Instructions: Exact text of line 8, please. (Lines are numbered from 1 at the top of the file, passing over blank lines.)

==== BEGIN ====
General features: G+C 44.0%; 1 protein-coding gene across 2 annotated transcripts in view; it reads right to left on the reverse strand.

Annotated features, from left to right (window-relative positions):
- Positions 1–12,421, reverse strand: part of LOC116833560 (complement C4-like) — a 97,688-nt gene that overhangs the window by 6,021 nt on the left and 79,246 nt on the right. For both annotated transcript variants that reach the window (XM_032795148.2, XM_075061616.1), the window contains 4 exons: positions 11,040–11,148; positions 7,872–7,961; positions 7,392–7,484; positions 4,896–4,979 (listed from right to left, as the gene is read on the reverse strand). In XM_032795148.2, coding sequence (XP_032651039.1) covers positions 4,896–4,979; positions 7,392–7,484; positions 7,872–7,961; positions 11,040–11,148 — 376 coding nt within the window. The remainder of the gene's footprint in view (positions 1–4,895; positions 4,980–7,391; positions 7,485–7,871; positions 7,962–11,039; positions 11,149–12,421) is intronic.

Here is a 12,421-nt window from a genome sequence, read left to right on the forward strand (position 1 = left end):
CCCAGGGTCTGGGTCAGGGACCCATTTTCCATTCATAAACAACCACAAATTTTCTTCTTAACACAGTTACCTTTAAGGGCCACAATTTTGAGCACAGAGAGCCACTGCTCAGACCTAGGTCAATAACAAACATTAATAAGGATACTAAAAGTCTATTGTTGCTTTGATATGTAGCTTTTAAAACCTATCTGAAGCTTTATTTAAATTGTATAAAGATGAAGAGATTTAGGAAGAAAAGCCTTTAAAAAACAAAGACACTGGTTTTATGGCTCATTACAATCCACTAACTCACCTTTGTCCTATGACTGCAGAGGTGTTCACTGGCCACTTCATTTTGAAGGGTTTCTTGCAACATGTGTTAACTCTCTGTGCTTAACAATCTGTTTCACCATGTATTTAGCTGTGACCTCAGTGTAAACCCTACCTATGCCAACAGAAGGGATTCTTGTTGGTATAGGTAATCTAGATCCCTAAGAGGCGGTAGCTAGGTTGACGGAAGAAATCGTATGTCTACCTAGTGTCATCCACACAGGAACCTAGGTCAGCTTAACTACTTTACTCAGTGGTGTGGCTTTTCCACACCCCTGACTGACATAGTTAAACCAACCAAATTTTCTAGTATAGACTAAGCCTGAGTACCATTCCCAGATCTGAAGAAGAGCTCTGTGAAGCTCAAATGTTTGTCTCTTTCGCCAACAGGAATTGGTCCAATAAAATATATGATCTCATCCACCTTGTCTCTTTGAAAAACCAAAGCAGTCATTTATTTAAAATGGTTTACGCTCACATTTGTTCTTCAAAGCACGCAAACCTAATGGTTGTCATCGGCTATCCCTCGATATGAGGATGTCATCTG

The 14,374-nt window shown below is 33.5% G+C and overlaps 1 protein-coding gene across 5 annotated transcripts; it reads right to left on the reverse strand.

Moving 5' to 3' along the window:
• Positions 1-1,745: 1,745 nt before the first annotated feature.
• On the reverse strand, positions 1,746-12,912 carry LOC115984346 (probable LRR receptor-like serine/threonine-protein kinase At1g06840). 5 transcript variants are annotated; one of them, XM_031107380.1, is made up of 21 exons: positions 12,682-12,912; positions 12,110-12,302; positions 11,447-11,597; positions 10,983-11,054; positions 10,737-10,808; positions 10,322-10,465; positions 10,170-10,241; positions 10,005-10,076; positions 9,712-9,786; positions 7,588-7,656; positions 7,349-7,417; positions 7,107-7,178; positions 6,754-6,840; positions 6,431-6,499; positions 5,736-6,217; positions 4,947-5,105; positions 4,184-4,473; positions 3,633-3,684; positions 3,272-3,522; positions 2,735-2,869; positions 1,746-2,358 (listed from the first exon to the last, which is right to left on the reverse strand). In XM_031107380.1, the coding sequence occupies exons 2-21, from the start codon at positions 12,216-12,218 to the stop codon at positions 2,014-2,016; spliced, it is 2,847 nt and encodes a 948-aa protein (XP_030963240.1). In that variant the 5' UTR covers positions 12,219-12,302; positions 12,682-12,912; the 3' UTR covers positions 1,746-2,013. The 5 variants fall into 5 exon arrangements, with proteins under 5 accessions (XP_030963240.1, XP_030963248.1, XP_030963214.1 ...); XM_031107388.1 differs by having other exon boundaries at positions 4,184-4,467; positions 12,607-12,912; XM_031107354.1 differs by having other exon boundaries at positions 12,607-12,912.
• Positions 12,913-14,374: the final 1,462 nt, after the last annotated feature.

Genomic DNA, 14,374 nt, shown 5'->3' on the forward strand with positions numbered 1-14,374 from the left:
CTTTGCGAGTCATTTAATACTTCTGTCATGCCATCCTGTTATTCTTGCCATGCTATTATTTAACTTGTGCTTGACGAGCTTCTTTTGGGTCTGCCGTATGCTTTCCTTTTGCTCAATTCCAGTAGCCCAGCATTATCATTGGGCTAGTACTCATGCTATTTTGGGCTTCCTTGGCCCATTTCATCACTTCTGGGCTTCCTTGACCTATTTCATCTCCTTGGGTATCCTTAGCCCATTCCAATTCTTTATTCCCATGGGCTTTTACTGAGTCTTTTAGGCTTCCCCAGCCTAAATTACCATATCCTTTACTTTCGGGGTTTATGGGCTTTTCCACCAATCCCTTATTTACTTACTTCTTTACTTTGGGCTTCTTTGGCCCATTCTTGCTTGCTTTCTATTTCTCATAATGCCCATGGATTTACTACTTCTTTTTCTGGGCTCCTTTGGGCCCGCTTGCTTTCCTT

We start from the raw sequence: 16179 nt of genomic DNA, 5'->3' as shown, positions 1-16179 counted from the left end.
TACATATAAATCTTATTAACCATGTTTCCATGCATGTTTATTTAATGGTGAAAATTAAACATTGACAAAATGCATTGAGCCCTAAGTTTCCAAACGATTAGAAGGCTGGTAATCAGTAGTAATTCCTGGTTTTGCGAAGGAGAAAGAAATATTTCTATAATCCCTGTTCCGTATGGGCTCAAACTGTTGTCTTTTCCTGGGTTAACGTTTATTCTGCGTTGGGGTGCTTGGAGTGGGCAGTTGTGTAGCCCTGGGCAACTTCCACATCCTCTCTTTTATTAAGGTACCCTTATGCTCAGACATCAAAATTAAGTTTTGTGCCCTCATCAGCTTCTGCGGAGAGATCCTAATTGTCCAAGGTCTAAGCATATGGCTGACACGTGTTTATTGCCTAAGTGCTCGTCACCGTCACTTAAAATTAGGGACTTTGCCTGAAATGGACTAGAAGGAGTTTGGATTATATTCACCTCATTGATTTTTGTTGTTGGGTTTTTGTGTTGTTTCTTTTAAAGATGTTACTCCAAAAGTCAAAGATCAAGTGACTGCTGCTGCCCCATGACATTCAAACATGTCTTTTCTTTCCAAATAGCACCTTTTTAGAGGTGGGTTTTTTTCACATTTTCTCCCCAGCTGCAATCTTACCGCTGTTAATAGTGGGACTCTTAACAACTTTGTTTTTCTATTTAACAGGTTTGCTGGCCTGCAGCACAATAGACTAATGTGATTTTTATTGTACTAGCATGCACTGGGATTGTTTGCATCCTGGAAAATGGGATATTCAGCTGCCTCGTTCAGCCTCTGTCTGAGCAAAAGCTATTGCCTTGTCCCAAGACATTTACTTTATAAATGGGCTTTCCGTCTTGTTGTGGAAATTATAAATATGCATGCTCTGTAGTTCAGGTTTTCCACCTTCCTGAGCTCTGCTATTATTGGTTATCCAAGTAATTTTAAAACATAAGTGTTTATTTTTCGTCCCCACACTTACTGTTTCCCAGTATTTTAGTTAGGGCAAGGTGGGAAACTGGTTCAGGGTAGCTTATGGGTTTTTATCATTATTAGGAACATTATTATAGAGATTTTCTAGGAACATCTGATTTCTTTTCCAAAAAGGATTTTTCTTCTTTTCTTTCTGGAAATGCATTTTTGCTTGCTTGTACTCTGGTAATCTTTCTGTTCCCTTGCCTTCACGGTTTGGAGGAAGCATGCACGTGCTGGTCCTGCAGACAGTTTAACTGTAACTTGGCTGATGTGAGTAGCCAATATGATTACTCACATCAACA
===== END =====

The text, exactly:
• Positions 1-1,745: 1,745 nt before the first annotated feature.